The number of people entering Britain increased by 62,000 while the number emigrating fell by 20,000 compared to the same time last year, creating an overall rise in net migration.
Both EU and non-EU citizens arriving in the country contributed to the rise. The majority of people coming to the UK came for work or study, the Office of National Statistics said. Foreign nationals accounted for three-quarters of employment growth over the last year.
David Cameron has promised to shrink the number of migrants to the UK, however businesses have warned that tightened immigration rules are bad for the economy and British business.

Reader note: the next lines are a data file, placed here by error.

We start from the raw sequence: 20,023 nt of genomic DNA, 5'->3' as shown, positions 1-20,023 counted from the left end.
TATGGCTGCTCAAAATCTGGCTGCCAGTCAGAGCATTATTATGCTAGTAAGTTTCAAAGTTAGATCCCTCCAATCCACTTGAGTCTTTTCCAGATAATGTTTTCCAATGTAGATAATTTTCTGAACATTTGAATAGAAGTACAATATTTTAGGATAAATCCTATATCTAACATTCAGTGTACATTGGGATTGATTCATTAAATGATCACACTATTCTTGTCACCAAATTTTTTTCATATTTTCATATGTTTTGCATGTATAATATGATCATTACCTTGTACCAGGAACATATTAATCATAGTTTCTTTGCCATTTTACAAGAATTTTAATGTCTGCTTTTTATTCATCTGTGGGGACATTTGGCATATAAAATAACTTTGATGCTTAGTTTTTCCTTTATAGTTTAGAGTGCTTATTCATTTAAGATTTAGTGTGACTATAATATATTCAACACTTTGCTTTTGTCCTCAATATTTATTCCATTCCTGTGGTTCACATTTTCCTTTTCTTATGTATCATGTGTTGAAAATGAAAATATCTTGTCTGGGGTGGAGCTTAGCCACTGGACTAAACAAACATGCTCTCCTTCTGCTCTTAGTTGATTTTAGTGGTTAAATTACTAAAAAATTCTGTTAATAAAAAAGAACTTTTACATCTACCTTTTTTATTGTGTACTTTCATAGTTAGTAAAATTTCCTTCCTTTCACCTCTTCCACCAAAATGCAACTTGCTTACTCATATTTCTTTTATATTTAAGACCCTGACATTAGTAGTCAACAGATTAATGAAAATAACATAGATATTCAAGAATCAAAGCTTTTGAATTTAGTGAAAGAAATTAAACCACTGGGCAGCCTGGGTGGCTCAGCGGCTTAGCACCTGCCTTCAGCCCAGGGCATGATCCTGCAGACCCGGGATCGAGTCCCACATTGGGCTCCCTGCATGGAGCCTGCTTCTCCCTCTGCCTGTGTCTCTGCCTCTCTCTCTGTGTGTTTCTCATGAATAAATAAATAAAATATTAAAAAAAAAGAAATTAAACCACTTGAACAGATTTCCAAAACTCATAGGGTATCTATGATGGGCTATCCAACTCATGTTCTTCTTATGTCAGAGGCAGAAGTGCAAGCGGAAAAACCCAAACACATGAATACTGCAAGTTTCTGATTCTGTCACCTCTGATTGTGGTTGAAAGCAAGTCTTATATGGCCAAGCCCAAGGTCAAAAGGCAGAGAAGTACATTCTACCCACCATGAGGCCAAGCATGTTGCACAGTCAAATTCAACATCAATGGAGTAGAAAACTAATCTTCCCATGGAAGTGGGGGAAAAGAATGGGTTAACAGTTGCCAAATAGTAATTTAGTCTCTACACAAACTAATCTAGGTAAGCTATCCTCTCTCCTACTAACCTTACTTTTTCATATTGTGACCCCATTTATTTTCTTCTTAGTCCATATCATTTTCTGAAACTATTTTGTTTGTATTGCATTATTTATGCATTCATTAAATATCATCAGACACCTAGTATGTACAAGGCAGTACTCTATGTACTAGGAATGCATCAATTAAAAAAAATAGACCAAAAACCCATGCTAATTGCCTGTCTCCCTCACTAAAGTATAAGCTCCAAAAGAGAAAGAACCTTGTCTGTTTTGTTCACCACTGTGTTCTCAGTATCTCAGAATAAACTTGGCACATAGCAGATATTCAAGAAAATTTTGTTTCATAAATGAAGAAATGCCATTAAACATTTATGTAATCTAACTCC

The news comes as a new survey from the Institute of Directors found more than half of business leaders said they employed people from outside the UK, while nine in 10 of those said they were also investing in training workers from Britain.
IoD director general Simon Walker said: "The bluster around these latest immigration statistics proves, once more, that Britain’s immigration system is not fit for purpose. Businesses find it restrictive, burdensome and crude.
"The public worry that new arrivals place pressure on schools, hospitals and communities. And the government is obsessed with the numbers game – chasing an arbitrary net migration target which made a good sound bite but has no basis in logic."